But it’s the increased availability of information nowadays that has caused a growth in all types of markets, marketers, and marketing tactics.

More and more consumers are becoming jaded, just as more and more people are entering new and emerging markets. By the same token, more and more marketers are becoming sneaky, crafty, creative, and insidious in trying to scam people.

Therefore, proof in copywriting is such an essential component.

While the challenge is to find better, more effective ways to prove our case, there are some basic things we can do to communicate it, even if subtly. And that includes with the message you imply as well as the one you communicate.

The image you project, the quality of your copy, and the packaging of your product (which includes the design of your salesletter or website) all imply credibility.

So here’s the point…

To the issue of “good design” versus “good response,” that’s somewhat of a non-issue because they are two completely different things. Why? Because good design will always speak volumes of the quality of the product and service you deliver.

Psychologists refer to this as the “Halo Effect.”

The cleaner, more professional the design, the greater the sense of credibility, trustworthiness, and confidence it will instill. And the greater the results, too.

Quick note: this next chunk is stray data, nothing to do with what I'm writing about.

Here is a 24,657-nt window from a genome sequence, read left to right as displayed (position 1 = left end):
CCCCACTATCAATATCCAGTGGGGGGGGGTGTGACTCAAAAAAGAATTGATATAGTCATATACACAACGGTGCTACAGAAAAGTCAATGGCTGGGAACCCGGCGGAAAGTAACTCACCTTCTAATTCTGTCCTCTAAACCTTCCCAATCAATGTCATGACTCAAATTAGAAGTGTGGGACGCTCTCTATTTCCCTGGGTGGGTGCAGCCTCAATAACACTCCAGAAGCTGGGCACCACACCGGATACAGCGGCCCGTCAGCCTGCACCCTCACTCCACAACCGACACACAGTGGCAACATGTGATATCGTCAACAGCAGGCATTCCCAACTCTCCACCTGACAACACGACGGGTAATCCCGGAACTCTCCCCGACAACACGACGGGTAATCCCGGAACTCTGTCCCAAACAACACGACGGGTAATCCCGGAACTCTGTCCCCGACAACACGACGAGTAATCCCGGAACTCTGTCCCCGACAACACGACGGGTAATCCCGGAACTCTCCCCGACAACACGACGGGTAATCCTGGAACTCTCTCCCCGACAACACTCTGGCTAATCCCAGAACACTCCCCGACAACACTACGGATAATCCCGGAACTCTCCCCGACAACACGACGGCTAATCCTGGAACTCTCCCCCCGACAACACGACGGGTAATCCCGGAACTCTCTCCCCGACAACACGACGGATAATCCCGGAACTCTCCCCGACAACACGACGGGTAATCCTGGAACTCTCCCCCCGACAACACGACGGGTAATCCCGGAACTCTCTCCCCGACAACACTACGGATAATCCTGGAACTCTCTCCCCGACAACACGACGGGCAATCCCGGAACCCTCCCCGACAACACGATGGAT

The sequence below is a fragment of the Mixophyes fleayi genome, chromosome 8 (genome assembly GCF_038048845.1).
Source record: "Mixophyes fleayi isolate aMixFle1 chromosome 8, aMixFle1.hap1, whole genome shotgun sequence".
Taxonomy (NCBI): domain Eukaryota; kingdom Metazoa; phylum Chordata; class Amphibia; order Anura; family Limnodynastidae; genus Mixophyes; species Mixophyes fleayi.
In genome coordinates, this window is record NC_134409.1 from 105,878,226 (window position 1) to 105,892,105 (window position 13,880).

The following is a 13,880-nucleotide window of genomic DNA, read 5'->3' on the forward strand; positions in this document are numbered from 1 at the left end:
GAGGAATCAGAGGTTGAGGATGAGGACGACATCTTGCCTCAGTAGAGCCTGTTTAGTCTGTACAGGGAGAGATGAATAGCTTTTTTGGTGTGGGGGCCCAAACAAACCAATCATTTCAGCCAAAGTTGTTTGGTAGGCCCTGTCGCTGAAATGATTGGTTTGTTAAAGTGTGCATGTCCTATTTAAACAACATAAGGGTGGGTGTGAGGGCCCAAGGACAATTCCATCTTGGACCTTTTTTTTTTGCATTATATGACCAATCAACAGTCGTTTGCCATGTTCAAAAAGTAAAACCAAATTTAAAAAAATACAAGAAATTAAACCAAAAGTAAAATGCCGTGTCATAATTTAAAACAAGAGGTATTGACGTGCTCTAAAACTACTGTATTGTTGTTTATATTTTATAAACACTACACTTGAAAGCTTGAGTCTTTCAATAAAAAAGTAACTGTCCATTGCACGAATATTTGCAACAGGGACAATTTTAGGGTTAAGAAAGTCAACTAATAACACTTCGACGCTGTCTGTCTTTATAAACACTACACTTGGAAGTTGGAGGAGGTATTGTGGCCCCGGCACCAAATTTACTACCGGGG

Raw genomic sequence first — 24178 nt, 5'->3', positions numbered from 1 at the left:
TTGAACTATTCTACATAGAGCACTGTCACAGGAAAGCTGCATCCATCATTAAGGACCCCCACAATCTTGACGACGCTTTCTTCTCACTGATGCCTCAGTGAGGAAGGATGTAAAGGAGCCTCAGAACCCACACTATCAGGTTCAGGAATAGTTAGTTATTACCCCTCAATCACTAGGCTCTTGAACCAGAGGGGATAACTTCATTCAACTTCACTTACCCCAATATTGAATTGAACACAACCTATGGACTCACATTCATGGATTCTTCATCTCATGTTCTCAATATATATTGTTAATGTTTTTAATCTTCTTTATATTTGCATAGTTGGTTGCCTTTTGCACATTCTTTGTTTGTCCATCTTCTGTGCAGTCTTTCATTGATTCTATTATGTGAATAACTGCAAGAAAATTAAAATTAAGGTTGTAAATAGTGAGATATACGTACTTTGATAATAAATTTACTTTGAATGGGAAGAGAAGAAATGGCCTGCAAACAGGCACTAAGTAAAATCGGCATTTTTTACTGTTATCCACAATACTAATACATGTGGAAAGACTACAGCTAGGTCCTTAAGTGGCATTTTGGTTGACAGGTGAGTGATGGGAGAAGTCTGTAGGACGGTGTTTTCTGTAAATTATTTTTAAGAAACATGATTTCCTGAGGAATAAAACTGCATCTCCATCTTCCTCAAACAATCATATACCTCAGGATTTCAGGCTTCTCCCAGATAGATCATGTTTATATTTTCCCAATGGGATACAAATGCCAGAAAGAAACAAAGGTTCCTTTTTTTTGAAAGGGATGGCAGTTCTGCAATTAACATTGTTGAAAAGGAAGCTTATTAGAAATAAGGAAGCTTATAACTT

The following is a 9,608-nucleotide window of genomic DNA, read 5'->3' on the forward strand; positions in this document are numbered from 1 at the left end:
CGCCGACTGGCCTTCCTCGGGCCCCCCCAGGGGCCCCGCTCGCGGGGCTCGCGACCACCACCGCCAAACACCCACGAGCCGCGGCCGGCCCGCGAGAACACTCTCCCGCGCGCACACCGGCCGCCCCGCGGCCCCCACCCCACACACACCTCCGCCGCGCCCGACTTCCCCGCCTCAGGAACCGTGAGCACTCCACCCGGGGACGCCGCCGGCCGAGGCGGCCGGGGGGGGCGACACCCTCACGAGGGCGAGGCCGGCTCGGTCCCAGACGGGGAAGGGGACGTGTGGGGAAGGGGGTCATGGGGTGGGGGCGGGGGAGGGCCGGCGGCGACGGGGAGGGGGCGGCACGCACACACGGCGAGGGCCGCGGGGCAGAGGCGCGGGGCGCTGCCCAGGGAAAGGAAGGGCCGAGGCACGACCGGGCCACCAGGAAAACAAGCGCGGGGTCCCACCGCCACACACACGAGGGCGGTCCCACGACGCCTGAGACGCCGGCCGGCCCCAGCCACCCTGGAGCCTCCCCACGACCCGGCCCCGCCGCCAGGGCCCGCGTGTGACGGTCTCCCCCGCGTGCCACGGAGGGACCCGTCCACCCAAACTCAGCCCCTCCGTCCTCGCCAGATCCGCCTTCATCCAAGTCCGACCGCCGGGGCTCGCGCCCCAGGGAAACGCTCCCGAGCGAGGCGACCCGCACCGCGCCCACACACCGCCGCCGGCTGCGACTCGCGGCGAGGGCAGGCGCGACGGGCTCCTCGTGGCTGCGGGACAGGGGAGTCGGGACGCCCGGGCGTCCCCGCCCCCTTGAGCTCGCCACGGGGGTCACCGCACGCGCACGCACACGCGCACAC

People will have tendency to judge your business by the quality of your appearance. It has always been that way and it will never change. It’s human nature.

The saying “don’t judge a book by its cover” exists because we have an innate, natural, and often unconscious tendency to do so — regardless of how unfair it is or how much we want to change how the world thinks.

If so, then why is clunky, shoddy, or cluttered design so prevalent?

First of all, in some cases, it does work. I believe this type of appeal was propagated by direct marketers who have increased their response by differentiating themselves in a market that has been otherwise saturated with corporate, highbrow, brand-driven, agency-influenced marketing materials.

Copywriters and marketers will profess (and even use this positive spin in their copy) that the “value is in the content, and not the packaging, the glitter, and the fluff.”

There will always be a need to be more personal, less contrived, and more creative with your copy — such as the use of cosmetics to ramp up your response.

Formatting to add emphasis, as well as handwritten notes, doodles, callouts, and images, do increase response. It also helps skimmers, and draws attention by driving the eyes into the copy. As copywriter Alex Mandossian calls them, it’s “eye gravity.”

But the rule here is use sparingly and strategically.

Online, people skim, scan, and scroll. So these grabbers stand out and add “speed bumps” to stop people from scanning and forcing them to read.

But overdo it and you will muddy your message. Too much emphasis will cause the message to blend and blur together, losing the effect you wanted to create with highlighting in the first place. Emphasize everything and you emphasize nothing.

So write to be scanned, and emphasize key elements in your copy to flag scanners. But overuse can become counterproductive and murder your response.